A typical Sri Lankan meal has many components. The main course is often centered around rice, with various curries, stir-fries and salads on the side. “Bites” or “short eats” like fish cutlets and parippu vade might be served as appetizers before the main meal. The main course is followed by a dessert like Sri Lankan butter cake or coconut milk pudding. There’s an almost unlimited amount of options, which might be overwhelming to people who are new to Sri Lankan cooking. I recommend that you start with some basic combinations:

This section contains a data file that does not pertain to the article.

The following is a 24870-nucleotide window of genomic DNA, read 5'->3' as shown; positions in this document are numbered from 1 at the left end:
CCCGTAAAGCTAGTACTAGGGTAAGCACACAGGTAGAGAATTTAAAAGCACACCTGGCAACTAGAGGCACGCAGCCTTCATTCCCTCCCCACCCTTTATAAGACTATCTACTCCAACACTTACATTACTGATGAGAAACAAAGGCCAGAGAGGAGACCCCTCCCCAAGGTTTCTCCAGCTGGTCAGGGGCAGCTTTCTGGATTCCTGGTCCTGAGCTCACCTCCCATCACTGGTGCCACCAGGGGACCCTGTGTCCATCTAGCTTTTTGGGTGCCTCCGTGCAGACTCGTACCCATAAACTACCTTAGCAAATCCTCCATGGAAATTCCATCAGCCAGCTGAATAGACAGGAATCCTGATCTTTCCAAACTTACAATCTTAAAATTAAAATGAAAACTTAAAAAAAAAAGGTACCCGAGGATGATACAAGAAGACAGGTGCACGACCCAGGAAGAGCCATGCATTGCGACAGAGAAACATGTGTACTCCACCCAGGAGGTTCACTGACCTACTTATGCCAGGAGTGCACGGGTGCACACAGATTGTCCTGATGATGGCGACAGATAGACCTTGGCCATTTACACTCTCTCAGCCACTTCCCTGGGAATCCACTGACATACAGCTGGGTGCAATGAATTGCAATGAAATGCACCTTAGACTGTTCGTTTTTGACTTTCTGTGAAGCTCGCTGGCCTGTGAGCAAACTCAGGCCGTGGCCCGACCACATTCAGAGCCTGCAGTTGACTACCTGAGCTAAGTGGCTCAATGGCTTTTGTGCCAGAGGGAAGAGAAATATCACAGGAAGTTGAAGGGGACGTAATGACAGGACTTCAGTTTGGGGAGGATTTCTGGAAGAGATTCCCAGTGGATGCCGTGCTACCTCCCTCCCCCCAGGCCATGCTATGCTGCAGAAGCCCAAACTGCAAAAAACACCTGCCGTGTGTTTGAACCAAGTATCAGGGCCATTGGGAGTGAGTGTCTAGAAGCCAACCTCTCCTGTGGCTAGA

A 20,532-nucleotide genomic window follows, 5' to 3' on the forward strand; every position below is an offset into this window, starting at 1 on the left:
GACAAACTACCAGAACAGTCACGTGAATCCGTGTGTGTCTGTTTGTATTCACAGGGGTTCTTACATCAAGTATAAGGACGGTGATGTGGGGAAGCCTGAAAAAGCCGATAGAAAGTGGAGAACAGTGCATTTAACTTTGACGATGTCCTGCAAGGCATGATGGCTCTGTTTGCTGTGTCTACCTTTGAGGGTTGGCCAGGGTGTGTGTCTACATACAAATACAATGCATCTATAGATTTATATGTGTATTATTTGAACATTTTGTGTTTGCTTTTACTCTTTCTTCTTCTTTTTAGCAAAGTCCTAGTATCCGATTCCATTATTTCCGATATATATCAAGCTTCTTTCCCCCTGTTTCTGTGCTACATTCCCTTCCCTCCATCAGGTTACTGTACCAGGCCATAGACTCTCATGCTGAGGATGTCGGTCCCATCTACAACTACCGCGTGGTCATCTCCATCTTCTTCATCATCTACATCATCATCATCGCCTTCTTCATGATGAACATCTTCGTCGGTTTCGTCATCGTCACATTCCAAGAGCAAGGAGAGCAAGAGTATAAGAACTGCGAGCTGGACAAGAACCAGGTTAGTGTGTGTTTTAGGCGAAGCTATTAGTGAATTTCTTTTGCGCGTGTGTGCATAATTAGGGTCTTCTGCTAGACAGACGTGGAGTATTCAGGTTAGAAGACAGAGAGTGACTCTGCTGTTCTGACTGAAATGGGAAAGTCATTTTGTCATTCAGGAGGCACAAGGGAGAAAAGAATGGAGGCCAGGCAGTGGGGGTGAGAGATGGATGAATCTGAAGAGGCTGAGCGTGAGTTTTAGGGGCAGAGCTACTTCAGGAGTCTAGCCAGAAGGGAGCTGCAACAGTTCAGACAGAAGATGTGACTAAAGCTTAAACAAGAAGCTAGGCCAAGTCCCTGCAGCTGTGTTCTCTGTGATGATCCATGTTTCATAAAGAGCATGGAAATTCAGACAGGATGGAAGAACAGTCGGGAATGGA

- yellow rice, seeni sambol, chicken curry, boiled egg
- white rice, malu mirisata (spicy fish), pol sambol, pappadam, parippu kariya (dhal curry)
- string hoppers, pol sambol, kiri hodi
- white rice, pol sambol, karola thel dala (stir-fried dry fish), pappadam
- kiribath, lunu miris (chili paste), malu mirisata (spicy fish) – very spicy
- pol roti and lunu miris or fresh banana
- couscous, pork curry, mixed vegetable curry
- isso thel dala, parippu kariya, gotu